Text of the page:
Travel Guide For Life;

Travelers' Trifles or What I See From Mountain To Sea by M.A.C.

In retrospect, I believe the young man who I met on the bus was named Rikson. He was going to Jakarta where he works to get environmental laws passed. But first he was to stop at a very small mountain village with only 2 roads and no traffic lights nor even a bank school or store. This was Simoera where his mother and 2 sisters live. Rikson told me that his family and the village are Christian and that I should go with him there and spend Christmas week with his family. I agreed to do so although it meant I would have to ride on the old, worn out, over crowded bus for another 2 hours. Rikson then went up to the bus driver and told him that I should be allowed to continue on to Taratung and the bus driver agreed to do so. We traveled to Taratung and got out there. We waited for the transportation up the mountain where the village Simoera is located. This is a very small village with only 30 houses,, maybe 35 wood houses. There are only two streets in the village, one running north and south and the other running west and east. I lived with Riksons' family for about two weeks. I ate in their home. I ate one time across the street because the neighbors wanted to meet me and see how much chili paste I could stand to eat with the rice. They fed me dried fish with rice and would add chili paste to it until I was sweating. Eventually, they had to add more rice to it because it got too spicy hot for me. One time I heard a dog whining and then it made a short, high pitched sound. Soon,Rikson and one of his sisters passed by where I was sitting in front of their house. I saw that Rikson was carrying a tray with a dead, skinned dog on it. The tail of the slaughtered dog was stiffly sticking up towards the sky. That is the clearest memory I have from that day. I also clearly remember not eating any meat that day even though they insisted several times that they were giving me chicken.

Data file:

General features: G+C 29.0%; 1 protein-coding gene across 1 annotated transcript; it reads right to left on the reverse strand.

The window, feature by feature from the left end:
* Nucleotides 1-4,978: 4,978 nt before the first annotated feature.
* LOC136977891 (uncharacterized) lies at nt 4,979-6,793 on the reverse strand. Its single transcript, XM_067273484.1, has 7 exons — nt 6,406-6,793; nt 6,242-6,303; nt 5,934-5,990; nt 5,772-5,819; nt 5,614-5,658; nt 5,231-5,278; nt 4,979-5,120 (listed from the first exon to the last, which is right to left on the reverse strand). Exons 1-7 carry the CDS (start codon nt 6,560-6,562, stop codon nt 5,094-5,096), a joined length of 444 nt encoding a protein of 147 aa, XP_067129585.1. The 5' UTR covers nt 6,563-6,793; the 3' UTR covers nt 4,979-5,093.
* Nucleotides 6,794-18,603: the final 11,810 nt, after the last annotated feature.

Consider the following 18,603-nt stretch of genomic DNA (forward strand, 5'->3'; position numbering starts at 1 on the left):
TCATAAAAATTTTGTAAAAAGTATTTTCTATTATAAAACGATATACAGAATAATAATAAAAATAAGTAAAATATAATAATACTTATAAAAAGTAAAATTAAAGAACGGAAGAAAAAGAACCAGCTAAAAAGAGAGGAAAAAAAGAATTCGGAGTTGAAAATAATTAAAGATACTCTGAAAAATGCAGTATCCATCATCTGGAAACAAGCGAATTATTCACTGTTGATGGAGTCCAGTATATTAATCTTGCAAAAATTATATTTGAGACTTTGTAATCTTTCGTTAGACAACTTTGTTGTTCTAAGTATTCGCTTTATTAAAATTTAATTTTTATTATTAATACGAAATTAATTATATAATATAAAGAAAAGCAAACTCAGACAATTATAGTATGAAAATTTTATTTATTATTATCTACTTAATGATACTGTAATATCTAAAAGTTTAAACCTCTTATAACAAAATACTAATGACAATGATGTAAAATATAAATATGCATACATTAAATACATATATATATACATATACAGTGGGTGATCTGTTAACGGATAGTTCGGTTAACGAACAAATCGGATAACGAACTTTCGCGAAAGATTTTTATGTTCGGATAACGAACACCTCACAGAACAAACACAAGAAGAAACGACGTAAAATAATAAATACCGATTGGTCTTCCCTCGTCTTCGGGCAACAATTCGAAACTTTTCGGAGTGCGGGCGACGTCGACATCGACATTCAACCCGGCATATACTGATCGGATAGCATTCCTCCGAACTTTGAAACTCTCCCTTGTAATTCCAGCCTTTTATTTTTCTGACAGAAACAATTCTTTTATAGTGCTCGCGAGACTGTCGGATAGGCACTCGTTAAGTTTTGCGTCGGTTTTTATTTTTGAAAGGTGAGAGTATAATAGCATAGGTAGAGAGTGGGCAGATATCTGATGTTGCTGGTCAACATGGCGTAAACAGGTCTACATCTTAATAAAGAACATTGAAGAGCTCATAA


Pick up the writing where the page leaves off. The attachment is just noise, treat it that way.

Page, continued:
We visited Lake Toba that is accessed by driving down the mountain via the one road heading north out of the village. The small fishing village of Muoera is located there. We also took a day trip to a logging village where Rikson did some information gathering. I did not ask but, since Rikson often spoke about illegal logging on Sumatra, I assumed that this was a site of illegal logging. I did not feel very comfortable there and was relieved when he said we must leave after only 30-40 minutes. We also had walking minstrels arrive into the village singing Christmas carols while arriving to each of the homes of the village. I assumed that this meant it was Christmas Eve since it was already sunset and if it were Christmas Day, they would have arrived in the morning. I gave a donation to the minstrels but a young boy who was a neighbor of Rikson, ran into the house with the money and came back out with smaller rupiah notes that he distributed around. After two weeks, we returned to Taratung to catch a share taxi to Jakarta.